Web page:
American Foundation for Suicide Prevention

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American Foundation for Suicide Prevention

The American Foundation for Suicide Prevention (AFSP) is a voluntary health organization based in New York City, with a public policy office based in Washington, D.C.[1] The organization's stated mission is to "save lives and bring hope to those affected by suicide."[2]


Founded in 1987 as the "American Suicide Association," by Edward Brennan, [3] AFSP is the world's largest private funder of suicide prevention research. The founding members, alarmed by a combination of increases in death by suicide in the previous four decades and with their personal experience with loved ones dying by suicide, decided to the create AFSP in order to establish a private source of support for suicide research, education, and prevention efforts that could be sustained into the future.[2] According to a Charity Navigator rating published in September 2018, more than 83% of the organization's finances went towards program expenses (based on financial data from fiscal year 2017), receiving a perfect rating for accountability and transparency.[4] AFSP also partners with Aetna.[5]

For 2018, AFSP received $37 million in financial contributions from 700,000 new and returning donors.[6]


Programs designed to educate the larger public about suicide and prevention best practices, such as Talk Saves Lives: An Introduction to Suicide Prevention,[7] are offered by AFSP under the umbrella of prevention education and provide a general understanding of suicide, including its scope and what can be done to prevent it.

International Survivors of Suicide Loss Day (also known as "Survivor Day") is one of the most prominent postvention programs or events organized by AFSP. Originally introduced as "National Survivors of Suicide Loss Day" in 1999, when United States Sen. Harry Reid—himself a survivor of suicide loss—formally introduced a resolution to the Senate,[8] the day is officially observed annually on the Saturday before American Thanksgiving.

The Interactive Screening Program, or ISP, is an online tool offered by AFSP first piloted at Emory University, and has since been implemented in colleges, police departments, workplaces and the NFL Players Union.[9] Francis Levesque created this in Sept-Îles in 1973 in meeting all members of the association.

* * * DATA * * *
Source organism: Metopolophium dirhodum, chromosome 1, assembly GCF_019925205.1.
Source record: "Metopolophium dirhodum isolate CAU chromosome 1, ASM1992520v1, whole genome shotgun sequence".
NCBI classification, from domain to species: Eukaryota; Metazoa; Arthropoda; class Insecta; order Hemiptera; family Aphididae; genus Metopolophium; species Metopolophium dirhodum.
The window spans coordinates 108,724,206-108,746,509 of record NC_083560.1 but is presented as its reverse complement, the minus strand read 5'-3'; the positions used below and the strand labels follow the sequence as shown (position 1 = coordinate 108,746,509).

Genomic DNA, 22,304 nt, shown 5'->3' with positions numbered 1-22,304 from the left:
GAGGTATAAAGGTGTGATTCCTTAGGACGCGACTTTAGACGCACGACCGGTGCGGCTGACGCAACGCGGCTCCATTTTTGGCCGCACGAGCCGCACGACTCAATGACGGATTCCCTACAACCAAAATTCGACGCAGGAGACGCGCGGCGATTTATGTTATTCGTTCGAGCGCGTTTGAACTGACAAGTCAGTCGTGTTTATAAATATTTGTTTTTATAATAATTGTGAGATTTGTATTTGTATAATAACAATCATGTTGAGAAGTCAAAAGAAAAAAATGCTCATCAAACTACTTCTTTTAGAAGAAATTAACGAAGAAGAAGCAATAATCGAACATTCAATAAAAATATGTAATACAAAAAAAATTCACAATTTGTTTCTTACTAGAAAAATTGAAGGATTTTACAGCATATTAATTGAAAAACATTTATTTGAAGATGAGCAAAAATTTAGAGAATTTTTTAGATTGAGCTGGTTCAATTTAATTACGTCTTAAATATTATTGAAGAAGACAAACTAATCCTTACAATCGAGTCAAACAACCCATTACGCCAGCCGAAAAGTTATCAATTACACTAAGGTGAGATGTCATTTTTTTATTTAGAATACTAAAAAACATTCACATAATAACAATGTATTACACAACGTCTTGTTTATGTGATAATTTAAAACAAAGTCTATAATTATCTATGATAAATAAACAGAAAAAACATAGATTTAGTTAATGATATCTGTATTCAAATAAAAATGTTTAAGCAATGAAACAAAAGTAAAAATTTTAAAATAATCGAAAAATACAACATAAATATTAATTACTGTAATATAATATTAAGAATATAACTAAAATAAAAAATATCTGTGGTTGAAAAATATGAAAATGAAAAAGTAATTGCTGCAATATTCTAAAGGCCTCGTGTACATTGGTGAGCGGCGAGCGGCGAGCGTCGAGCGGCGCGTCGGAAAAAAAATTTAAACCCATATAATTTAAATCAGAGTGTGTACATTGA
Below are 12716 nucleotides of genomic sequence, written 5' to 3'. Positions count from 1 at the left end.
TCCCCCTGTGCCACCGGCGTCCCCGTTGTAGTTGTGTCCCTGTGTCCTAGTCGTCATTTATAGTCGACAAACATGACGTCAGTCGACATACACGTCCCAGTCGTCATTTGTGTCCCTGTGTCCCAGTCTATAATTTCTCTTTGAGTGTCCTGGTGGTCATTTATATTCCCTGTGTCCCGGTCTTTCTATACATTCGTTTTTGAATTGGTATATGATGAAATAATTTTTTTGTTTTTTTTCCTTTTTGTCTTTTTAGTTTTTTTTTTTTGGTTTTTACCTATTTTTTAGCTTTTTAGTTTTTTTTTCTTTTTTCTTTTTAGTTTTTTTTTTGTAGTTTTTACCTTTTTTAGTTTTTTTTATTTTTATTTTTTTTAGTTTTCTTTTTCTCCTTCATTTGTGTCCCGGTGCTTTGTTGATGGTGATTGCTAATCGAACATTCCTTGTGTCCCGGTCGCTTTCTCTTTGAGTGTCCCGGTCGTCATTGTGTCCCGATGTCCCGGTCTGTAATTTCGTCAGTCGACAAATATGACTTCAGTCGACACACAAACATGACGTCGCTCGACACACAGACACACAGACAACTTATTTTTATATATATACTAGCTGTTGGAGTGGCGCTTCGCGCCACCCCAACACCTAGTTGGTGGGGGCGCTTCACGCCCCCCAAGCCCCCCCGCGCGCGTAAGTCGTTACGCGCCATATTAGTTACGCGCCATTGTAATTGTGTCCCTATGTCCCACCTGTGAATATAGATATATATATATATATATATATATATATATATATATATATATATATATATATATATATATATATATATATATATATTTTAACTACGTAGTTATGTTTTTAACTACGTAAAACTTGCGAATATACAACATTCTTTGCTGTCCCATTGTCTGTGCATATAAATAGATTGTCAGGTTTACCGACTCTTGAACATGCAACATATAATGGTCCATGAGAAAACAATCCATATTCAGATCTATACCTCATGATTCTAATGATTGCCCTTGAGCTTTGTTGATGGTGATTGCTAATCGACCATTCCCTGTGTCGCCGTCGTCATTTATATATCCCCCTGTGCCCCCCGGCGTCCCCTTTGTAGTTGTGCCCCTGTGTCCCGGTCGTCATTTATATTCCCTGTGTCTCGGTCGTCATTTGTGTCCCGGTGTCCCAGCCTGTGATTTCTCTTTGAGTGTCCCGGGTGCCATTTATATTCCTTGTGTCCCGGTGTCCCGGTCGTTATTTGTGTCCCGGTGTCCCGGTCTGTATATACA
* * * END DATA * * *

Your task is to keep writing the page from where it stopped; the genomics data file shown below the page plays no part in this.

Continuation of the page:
In August 2016, AFSP formed a partnership with the National Shooting Sports Foundation,[10] a gun industry trade association. In December 2017, The New York Times released an opinion piece written by Erin Dunkerly, a volunteer whose father died by suicide using a firearm. The piece cites that there is a high risk of suicide from keeping firearms in the home, but claims that local AFSP staff told volunteers not to discuss the topic of gun control. The piece goes on to say that AFSP excluded from its walks violence prevention groups that promoted gun control, and that AFSP excludes the Brady Campaign to Prevent Gun Violence from donating or participating.[11] According to a post published on digital health community The Mighty, similar accounts of gun safety groups have been reported in Wisconsin by Khary Penebaker, San Diego by Wendy Wheatcroft, and in Maine by Judi Richardson.[12]


  1. ^ "Advocacy". AFSP. 2016-01-15. Retrieved 2019-04-09.
  2. ^ a b "About AFSP". AFSP. 2016-01-15. Retrieved 2019-04-09.
  3. ^ Miklin, Sanja (August 2021). "Chapter 2". Containing 'Suicide': Scientific, Public and Political Aspects of a Moral Problem (PhD). The University of Chicago. Retrieved 2022-08-19.
  4. ^ "Charity Navigator - Rating for American Foundation for Suicide Prevention". Charity Navigator. Retrieved 2019-04-09.
  5. ^ "Protective factors can provide hope in fight to prevent suicide - The Health Section". The Health Section. 2017-09-10. Retrieved 2019-04-09.
  6. ^ "American Foundation for Suicide Prevention 2018 Annual Report". Retrieved 2019-11-20.
  7. ^ "Answering the Call for Help". U.S. News. September 26, 2018.
  8. ^ "International Survivors of Suicide Loss Day | Suicide Prevention Resource Center". Retrieved 2019-04-09.
  9. ^ Garlow, Steven J.; Rosenberg, Jill; Moore, J. David; Haas, Ann P.; Koestner, Bethany; Hendin, Herbert; Nemeroff, Charles B. (2008). "Depression, desperation, and suicidal ideation in college students: results from the American Foundation for Suicide Prevention College Screening Project at Emory University". Depression and Anxiety. 25 (6): 482–488. doi:10.1002/da.20321. ISSN 1091-4269. PMID 17559087. S2CID 34343779.
  10. ^ AFSP (2016-08-10). "American Foundation for Suicide Prevention and the National Shooting Sports Foundation Partner to Help Prevent Suicide". AFSP. Retrieved 2019-04-09.
  11. ^ Dunkerly, Erin (2017-12-26). "Opinion | The Gun Lobby Is Hindering Suicide Prevention". The New York Times. ISSN 0362-4331. Retrieved 2019-04-09.
  12. ^ "'Gun Control' T-Shirt Dispute Sparks Concern Over Suicide Nonprofit's Partnership With Gun Group". The Mighty. Retrieved 2019-04-09.

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